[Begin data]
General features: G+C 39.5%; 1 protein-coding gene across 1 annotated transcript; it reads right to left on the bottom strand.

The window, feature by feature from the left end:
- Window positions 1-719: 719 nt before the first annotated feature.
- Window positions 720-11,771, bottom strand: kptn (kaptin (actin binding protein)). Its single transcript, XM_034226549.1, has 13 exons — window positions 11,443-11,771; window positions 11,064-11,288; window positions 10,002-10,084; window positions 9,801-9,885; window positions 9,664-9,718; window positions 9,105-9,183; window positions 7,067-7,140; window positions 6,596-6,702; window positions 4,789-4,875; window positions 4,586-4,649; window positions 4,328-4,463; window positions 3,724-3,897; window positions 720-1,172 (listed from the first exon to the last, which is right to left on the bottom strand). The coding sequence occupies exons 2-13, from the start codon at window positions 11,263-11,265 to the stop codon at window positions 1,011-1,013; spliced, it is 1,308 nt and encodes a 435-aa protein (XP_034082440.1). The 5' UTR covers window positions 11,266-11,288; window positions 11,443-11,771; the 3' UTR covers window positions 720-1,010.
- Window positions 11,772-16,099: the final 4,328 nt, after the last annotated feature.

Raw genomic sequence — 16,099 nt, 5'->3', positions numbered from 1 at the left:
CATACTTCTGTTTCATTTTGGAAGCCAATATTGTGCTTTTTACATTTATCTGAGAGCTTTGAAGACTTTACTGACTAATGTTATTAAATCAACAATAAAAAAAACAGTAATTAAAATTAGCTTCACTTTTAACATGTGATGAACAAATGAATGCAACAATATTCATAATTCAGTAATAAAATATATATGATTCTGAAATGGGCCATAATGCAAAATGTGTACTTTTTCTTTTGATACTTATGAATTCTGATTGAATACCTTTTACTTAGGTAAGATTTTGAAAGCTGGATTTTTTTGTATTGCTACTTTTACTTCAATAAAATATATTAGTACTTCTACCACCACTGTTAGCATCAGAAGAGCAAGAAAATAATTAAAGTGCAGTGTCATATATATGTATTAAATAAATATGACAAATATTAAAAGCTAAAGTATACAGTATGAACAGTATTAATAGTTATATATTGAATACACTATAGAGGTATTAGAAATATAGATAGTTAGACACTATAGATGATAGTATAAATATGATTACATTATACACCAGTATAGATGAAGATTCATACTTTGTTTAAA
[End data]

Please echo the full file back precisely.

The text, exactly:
General features: G+C 39.5%; 1 protein-coding gene across 1 annotated transcript; it reads right to left on the bottom strand.

The window, feature by feature from the left end:
- Window positions 1-719: 719 nt before the first annotated feature.
- Window positions 720-11,771, bottom strand: kptn (kaptin (actin binding protein)). Its single transcript, XM_034226549.1, has 13 exons — window positions 11,443-11,771; window positions 11,064-11,288; window positions 10,002-10,084; window positions 9,801-9,885; window positions 9,664-9,718; window positions 9,105-9,183; window positions 7,067-7,140; window positions 6,596-6,702; window positions 4,789-4,875; window positions 4,586-4,649; window positions 4,328-4,463; window positions 3,724-3,897; window positions 720-1,172 (listed from the first exon to the last, which is right to left on the bottom strand). The coding sequence occupies exons 2-13, from the start codon at window positions 11,263-11,265 to the stop codon at window positions 1,011-1,013; spliced, it is 1,308 nt and encodes a 435-aa protein (XP_034082440.1). The 5' UTR covers window positions 11,266-11,288; window positions 11,443-11,771; the 3' UTR covers window positions 720-1,010.
- Window positions 11,772-16,099: the final 4,328 nt, after the last annotated feature.

Raw genomic sequence — 16,099 nt, 5'->3', positions numbered from 1 at the left:
CATACTTCTGTTTCATTTTGGAAGCCAATATTGTGCTTTTTACATTTATCTGAGAGCTTTGAAGACTTTACTGACTAATGTTATTAAATCAACAATAAAAAAAACAGTAATTAAAATTAGCTTCACTTTTAACATGTGATGAACAAATGAATGCAACAATATTCATAATTCAGTAATAAAATATATATGATTCTGAAATGGGCCATAATGCAAAATGTGTACTTTTTCTTTTGATACTTATGAATTCTGATTGAATACCTTTTACTTAGGTAAGATTTTGAAAGCTGGATTTTTTTGTATTGCTACTTTTACTTCAATAAAATATATTAGTACTTCTACCACCACTGTTAGCATCAGAAGAGCAAGAAAATAATTAAAGTGCAGTGTCATATATATGTATTAAATAAATATGACAAATATTAAAAGCTAAAGTATACAGTATGAACAGTATTAATAGTTATATATTGAATACACTATAGAGGTATTAGAAATATAGATAGTTAGACACTATAGATGATAGTATAAATATGATTACATTATACACCAGTATAGATGAAGATTCATACTTTGTTTAAA